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Measuring the Effect of Spell Recurrence on Poverty Dynamics

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  • Arranz, José Maria
  • Cantó, Olga

Abstract

The analysis of poverty dynamics yields important insights about the expected effectiveness of alternative social policies on poverty reduction. This paper analyses the effect of spell recurrence on poverty dynamics taking into account multiple poverty and non-poverty spells. Using longitudinal data for Spain we obtain that the poverty exit and re-entry rates vary not only with personal or household characteristics but also with spell accumulation and with the duration of past spells. Results indicate that the effect of duration dependence is significant and turns out to be different by spell order. Our findings support progress towards incorporating full individual poverty trajectories more explicitly in estimating the likelihood of future poverty.

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File URL: http://www.wider.unu.edu/stc/repec/pdfs/wp2010/wp2010-72.pdf
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Bibliographic Info

Paper provided by World Institute for Development Economic Research (UNU-WIDER) in its series Working Paper Series with number wp2010-72.

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Length: 32 pages
Date of creation: 2010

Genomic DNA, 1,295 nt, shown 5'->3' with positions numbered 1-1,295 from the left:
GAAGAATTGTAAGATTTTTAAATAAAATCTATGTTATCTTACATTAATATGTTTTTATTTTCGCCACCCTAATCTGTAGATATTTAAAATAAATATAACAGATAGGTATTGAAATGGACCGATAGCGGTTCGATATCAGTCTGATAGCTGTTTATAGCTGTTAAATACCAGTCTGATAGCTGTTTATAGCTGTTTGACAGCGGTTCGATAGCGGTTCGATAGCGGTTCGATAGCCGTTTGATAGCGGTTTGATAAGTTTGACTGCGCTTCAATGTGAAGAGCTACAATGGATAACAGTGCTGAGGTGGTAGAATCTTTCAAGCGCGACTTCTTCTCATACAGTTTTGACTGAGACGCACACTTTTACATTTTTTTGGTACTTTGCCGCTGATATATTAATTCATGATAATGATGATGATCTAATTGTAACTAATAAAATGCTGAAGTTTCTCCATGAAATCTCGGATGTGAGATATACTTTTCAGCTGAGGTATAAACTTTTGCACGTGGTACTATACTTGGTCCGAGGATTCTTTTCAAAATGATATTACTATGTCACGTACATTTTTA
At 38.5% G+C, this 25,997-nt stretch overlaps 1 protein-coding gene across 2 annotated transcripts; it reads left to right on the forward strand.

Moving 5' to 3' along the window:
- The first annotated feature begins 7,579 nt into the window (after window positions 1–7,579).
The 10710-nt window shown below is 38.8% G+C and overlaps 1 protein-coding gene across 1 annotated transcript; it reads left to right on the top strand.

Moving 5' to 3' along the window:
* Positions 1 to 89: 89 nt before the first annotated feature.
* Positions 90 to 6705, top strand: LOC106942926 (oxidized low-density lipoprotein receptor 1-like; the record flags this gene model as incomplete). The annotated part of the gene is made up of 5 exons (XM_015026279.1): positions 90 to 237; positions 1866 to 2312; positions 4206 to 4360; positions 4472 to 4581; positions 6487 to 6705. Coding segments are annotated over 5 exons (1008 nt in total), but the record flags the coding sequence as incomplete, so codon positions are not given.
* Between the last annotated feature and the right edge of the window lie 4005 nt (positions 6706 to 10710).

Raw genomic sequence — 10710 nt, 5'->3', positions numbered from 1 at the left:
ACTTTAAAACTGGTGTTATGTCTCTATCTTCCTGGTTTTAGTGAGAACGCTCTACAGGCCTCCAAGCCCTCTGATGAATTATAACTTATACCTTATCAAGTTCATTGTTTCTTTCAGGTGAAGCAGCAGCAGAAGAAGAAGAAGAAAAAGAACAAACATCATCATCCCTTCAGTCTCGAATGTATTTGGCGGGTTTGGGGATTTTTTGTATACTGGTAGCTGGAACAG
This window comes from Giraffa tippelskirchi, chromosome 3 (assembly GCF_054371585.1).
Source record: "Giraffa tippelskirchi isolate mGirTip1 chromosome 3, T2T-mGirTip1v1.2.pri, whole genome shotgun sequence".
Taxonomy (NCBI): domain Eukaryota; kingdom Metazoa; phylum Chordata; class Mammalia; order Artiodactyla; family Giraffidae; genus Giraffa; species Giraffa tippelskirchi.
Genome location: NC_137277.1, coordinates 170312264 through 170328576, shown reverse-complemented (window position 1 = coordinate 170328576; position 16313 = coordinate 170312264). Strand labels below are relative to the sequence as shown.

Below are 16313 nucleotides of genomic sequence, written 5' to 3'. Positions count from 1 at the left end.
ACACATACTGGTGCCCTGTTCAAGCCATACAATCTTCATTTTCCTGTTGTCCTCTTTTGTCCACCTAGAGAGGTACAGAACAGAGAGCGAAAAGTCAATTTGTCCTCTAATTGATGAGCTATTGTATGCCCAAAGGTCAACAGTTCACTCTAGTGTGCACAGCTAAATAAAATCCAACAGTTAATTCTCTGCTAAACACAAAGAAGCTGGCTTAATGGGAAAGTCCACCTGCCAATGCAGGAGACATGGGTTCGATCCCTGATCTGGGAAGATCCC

Date of revision:
Handle: RePEc:unu:wpaper:wp2010-72

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Related research

Keywords: poverty dynamics; multiple spells; recurrence;

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  1. Aassve, Arnstein & Burgess, Simon & Dickson, Matt & Propper, Carol, 2005. "Modelling poverty by not modelling poverty: an application of a simultaneous hazards approach to the UK," ISER Working Paper Series 2005-26, Institute for Social and Economic Research.
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Cited by:
  1. Olga Cantó & Carlos Gradín & Coral del Río, 2010. "Pobreza crónica, transitoria y recurrente en España," Working Papers 1003, Universidade de Vigo, Departamento de Economía Aplicada.
  2. Ebru Çaglayan & Naime Irem Kosan & Melek Astar, 2012. "An Empirical Analysis of the Determinants of Household Poverty in Turkey," Asian Economic and Financial Review, Asian Economic and Social Society, vol. 2(1), pages 181-191, March.
  3. Carlos Gradín & Olga Cantó, 2009. "Why are child poverty rates so persistently high in Spain?," Working Papers 123, ECINEQ, Society for the Study of Economic Inequality.

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